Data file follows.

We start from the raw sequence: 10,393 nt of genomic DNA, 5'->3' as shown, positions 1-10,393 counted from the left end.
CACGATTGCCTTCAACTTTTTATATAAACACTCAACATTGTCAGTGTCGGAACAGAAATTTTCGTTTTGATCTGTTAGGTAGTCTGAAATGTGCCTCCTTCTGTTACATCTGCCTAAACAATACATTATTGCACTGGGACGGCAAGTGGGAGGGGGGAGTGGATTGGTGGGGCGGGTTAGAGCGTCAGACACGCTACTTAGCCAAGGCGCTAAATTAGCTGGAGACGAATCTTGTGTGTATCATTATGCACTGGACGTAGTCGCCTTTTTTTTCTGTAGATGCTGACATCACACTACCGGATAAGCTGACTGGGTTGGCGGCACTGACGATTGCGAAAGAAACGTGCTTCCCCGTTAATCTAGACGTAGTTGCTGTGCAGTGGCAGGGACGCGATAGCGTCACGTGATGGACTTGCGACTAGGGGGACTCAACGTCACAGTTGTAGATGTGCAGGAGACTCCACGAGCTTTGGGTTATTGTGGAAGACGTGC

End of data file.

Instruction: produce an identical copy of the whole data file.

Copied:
We start from the raw sequence: 10,393 nt of genomic DNA, 5'->3' as shown, positions 1-10,393 counted from the left end.
CACGATTGCCTTCAACTTTTTATATAAACACTCAACATTGTCAGTGTCGGAACAGAAATTTTCGTTTTGATCTGTTAGGTAGTCTGAAATGTGCCTCCTTCTGTTACATCTGCCTAAACAATACATTATTGCACTGGGACGGCAAGTGGGAGGGGGGAGTGGATTGGTGGGGCGGGTTAGAGCGTCAGACACGCTACTTAGCCAAGGCGCTAAATTAGCTGGAGACGAATCTTGTGTGTATCATTATGCACTGGACGTAGTCGCCTTTTTTTTCTGTAGATGCTGACATCACACTACCGGATAAGCTGACTGGGTTGGCGGCACTGACGATTGCGAAAGAAACGTGCTTCCCCGTTAATCTAGACGTAGTTGCTGTGCAGTGGCAGGGACGCGATAGCGTCACGTGATGGACTTGCGACTAGGGGGACTCAACGTCACAGTTGTAGATGTGCAGGAGACTCCACGAGCTTTGGGTTATTGTGGAAGACGTGC